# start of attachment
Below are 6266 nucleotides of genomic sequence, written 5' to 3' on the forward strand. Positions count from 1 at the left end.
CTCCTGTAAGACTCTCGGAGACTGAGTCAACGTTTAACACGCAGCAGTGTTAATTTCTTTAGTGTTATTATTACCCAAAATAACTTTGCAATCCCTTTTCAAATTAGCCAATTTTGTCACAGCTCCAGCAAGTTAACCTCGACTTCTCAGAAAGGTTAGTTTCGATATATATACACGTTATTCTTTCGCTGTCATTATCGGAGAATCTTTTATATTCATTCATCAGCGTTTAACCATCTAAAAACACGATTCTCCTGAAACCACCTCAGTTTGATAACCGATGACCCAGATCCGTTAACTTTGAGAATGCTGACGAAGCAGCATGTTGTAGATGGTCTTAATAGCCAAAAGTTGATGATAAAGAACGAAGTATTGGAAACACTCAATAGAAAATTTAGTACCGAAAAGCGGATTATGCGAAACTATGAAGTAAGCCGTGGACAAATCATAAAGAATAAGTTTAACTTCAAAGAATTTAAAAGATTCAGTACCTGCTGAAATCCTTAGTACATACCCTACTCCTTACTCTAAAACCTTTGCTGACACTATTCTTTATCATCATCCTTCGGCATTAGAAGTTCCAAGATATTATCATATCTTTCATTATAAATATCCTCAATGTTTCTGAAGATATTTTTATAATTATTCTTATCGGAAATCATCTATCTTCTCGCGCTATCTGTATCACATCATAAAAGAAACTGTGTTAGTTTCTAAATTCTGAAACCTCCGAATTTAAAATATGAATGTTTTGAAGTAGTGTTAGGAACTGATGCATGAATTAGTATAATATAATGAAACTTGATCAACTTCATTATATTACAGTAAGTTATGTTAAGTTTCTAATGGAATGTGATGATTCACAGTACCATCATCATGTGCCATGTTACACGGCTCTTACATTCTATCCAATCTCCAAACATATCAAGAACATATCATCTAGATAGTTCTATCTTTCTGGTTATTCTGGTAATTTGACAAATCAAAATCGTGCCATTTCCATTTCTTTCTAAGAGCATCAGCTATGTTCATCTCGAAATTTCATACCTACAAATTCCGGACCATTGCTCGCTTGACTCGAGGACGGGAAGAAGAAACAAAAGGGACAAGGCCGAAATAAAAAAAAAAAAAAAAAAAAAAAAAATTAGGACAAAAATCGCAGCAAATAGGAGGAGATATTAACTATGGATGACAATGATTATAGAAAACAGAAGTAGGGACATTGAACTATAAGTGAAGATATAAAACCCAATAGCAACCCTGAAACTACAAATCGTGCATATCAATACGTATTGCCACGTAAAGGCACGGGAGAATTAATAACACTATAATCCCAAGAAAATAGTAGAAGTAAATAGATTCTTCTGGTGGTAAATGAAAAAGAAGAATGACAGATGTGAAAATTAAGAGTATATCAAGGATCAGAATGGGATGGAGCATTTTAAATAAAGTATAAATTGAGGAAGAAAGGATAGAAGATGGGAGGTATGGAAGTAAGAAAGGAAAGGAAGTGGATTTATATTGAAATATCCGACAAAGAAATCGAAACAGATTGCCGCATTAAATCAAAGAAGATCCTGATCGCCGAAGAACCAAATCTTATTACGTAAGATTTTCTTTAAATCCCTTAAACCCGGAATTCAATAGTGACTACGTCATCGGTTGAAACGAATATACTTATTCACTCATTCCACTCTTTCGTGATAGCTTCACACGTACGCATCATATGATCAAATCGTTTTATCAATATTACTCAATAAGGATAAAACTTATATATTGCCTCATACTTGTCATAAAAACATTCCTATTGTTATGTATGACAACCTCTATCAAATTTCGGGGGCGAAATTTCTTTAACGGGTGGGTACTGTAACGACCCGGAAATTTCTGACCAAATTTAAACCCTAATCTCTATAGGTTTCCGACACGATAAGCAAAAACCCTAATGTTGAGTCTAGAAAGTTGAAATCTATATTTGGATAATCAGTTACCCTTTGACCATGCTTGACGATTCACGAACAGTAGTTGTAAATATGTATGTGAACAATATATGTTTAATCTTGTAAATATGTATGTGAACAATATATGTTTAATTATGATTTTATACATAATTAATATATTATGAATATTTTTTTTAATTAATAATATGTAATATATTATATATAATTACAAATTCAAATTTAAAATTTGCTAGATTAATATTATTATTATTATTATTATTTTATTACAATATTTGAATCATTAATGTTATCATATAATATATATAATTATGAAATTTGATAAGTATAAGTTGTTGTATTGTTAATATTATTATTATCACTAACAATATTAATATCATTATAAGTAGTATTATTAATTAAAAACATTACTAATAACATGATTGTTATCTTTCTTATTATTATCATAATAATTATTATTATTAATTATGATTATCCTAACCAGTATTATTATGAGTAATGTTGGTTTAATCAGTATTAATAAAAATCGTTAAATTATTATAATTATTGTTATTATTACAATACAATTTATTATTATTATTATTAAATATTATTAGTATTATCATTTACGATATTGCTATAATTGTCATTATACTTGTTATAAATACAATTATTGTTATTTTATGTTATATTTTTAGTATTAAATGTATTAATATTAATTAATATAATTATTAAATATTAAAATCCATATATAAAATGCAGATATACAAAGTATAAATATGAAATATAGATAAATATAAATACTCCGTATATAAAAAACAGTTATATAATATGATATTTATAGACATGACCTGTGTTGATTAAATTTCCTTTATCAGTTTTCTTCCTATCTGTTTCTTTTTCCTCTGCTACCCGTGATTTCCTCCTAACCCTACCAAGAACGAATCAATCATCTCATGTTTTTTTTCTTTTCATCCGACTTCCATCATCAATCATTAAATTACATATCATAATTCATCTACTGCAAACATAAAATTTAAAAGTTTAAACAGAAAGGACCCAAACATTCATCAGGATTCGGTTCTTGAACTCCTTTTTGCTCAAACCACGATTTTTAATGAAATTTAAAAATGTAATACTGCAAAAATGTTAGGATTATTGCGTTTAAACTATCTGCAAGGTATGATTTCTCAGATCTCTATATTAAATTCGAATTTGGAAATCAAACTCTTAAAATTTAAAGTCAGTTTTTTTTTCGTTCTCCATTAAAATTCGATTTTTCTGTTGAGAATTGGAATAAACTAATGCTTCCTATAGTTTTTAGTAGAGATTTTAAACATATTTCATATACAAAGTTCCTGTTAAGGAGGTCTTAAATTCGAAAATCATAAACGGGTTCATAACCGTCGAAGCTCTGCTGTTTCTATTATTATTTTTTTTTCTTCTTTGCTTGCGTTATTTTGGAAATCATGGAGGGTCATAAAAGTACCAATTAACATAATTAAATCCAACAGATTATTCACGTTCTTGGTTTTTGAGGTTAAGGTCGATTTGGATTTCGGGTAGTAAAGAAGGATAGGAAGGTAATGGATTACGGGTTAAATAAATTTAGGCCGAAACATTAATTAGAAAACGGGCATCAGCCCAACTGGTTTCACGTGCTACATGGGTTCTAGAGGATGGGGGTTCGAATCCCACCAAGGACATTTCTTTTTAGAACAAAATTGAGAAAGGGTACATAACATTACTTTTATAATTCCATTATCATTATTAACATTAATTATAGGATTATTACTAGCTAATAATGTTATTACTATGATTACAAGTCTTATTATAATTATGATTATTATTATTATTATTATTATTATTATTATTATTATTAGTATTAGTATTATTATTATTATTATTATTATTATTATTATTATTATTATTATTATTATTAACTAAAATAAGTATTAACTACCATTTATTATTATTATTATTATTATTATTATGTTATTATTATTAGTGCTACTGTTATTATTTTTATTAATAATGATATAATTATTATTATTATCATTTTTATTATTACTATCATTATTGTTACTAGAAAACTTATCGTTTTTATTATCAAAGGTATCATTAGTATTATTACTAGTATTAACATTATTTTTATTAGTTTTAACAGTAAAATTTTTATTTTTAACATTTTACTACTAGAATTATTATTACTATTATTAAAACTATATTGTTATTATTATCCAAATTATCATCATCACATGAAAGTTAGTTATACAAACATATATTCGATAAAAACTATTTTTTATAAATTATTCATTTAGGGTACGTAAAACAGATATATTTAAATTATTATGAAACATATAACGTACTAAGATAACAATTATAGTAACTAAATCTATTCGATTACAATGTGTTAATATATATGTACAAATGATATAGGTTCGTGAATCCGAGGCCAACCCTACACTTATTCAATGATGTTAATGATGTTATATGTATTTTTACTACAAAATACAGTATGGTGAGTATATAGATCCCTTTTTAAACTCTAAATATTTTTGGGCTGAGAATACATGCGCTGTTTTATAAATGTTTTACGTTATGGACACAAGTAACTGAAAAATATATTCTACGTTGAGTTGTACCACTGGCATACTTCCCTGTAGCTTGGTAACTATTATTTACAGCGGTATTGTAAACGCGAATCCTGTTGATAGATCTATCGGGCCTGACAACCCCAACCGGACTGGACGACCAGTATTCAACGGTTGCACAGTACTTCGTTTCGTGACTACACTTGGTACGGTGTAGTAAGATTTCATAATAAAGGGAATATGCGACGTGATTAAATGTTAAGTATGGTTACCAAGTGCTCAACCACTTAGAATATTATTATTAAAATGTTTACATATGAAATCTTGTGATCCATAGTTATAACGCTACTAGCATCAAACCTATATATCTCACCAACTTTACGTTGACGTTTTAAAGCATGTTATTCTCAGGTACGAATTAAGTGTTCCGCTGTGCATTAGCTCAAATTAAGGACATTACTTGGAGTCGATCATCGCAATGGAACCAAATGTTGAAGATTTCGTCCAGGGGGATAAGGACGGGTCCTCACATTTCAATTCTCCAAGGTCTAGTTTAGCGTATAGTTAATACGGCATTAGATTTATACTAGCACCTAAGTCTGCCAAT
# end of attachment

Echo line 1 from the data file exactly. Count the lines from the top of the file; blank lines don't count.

Below are 6266 nucleotides of genomic sequence, written 5' to 3' on the forward strand. Positions count from 1 at the left end.